Tuesday, 29 Sep 2020

Members of Toronto’s Jewish community react to Pittsburgh synagogue shooting

It was a busy day at Beth Tzedec Congregation.

But as Hebrew school let out, and an afternoon conference kicked off, hearts were heavy with sadness and anger.

Lorraine Sandler has been a member here for more than 40 years. She was shocked when she learned about the shooting in Pittsburgh.

“I was totally horrified and disgusted,” Sandler said.

The shooting in Pittsburgh is troubling for Jewish communities around the world, with some seeing the recent violence as an attack on the entire Jewish people.

Dealing with anti-Semitism is a fight many tackle on a regular basis.

“It’s very sad that the world has to put up with this kind of inhumanity,” Leah Aharonov said. “We should be pulling together and caring about one another.”

Steven Shulman is the senior Vice President with the UJA Federation of Greater Toronto.

“Here in Toronto if you look at the latest police statistics, the Jewish community is the most targeted by hate crime and that’s been the case for many years,” Shulman said.

In the last few months, police across the GTA have responded to a number of incidents, but the recent shooting south of the border raises fresh concerns.

In response, Toronto Police Chief Mark Saunders tweeted that the force condemns the recent violence and stands with the Jewish community.

Other officers, meanwhile, also addressed police efforts. “I want to reassure [the community] that we are doing everything we can to monitor any potential risks to public safety here,” Cst. David Hopkinson told Global News on Sunday.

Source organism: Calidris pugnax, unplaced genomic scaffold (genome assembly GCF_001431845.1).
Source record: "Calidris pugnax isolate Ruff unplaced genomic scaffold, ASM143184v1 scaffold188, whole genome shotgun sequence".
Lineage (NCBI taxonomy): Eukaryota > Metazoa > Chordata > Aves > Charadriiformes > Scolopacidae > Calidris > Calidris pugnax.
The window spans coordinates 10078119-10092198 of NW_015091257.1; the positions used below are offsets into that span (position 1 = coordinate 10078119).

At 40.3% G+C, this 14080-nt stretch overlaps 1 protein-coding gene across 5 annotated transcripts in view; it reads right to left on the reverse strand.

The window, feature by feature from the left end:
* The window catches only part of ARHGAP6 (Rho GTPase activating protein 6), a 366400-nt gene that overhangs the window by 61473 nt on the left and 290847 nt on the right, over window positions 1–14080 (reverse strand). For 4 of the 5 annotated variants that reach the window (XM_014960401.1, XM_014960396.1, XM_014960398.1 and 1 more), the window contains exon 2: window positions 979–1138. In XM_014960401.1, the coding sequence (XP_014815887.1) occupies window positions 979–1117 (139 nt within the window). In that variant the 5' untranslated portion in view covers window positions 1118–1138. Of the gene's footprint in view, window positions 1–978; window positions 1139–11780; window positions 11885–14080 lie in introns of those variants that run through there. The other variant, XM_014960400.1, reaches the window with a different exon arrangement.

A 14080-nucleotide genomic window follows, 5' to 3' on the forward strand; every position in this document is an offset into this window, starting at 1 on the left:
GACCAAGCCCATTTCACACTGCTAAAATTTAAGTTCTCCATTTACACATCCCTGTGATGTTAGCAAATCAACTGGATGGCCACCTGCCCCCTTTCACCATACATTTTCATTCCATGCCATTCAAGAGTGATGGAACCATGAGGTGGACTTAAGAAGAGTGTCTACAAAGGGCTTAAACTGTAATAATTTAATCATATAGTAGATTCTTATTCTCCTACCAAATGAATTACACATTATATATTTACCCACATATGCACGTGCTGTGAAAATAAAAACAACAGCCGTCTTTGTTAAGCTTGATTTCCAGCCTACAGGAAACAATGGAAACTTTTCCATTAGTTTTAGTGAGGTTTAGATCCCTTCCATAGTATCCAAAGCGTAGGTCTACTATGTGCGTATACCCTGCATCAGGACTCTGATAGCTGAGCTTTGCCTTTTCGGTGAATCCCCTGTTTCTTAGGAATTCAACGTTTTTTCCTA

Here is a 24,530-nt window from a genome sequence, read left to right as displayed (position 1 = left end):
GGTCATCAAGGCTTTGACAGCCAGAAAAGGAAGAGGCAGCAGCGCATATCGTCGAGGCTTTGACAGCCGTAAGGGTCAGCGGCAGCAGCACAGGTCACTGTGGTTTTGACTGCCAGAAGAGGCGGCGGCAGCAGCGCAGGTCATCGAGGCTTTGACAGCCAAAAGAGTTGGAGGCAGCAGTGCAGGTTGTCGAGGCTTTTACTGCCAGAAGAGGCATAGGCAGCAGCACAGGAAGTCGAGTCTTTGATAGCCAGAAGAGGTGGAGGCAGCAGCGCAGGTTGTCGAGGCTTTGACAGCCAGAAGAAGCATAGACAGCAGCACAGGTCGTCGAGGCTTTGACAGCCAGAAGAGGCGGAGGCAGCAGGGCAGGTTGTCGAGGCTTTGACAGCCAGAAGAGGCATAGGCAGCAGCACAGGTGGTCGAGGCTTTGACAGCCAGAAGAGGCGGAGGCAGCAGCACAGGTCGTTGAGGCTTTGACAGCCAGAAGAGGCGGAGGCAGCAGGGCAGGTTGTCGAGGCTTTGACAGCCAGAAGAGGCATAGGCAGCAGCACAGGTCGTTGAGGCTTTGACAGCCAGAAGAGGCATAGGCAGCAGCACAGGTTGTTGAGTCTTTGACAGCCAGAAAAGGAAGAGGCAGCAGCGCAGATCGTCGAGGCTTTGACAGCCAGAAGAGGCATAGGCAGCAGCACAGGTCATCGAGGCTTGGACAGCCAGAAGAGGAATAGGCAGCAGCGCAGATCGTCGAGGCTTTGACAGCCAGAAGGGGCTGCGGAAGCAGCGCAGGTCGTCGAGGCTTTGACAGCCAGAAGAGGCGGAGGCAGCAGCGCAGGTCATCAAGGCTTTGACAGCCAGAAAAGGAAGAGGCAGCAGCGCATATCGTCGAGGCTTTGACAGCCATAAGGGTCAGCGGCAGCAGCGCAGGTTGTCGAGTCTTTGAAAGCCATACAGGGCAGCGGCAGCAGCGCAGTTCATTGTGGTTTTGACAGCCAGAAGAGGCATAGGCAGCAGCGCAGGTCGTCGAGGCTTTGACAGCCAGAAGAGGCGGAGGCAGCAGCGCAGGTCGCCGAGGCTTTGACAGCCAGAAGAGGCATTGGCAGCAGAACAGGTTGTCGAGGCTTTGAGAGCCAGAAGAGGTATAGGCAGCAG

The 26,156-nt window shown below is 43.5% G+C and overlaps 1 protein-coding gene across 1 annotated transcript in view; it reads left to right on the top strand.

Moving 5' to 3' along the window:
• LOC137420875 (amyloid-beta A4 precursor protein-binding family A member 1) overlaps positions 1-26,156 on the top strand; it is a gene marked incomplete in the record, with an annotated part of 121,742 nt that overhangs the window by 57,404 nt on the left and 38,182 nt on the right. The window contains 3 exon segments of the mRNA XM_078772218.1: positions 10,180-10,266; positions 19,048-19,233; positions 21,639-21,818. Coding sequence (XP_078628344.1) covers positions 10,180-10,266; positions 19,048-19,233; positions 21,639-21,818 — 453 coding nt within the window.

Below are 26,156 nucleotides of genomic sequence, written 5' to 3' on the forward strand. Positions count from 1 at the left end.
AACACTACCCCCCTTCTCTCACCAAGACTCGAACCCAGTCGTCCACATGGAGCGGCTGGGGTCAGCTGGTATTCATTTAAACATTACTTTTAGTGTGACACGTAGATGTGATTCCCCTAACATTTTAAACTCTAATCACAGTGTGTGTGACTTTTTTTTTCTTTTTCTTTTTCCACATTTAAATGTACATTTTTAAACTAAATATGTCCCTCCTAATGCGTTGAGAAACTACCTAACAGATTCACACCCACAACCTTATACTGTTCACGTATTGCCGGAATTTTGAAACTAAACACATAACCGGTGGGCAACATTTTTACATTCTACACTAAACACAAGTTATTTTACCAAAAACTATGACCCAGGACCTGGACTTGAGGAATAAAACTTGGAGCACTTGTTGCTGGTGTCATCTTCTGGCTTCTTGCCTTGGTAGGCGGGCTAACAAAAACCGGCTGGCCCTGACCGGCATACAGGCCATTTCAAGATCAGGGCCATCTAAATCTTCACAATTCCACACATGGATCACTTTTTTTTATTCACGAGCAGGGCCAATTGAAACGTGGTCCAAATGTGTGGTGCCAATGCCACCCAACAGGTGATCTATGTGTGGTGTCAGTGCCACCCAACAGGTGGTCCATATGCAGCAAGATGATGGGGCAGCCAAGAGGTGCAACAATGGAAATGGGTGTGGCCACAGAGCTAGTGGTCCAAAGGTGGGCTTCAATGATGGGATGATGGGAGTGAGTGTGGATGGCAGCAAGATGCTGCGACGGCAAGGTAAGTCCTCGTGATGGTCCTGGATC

At Beth Tzedec Congregation, having security in place is common. Staff are on site inside the doors, searching people’s bags as they enter the building. Thinking about safety, Shulman says, is not new for the Jewish community.

“Congregations always have some sort of security budget as do community centres,” Shulman explained.

At certain times of the year it is an automatic that we would bring in paid duty police officers.” Still, against this latest backdrop of hate and worry, members of the community say they have resolved not to live in fear.

“It shouldn’t stop us from being who we are and from being proud to be Jewish, and to be part of this larger global community,” Aiden Orzech, a teacher, told Global News.

It’s a message he says he hopes to share with his students.

“This is my place, and these are my people,” Sandler added. “Nothing will stop me from participating in the Jewish community and practicing my faith.”

Source: Read Full Article

Related Posts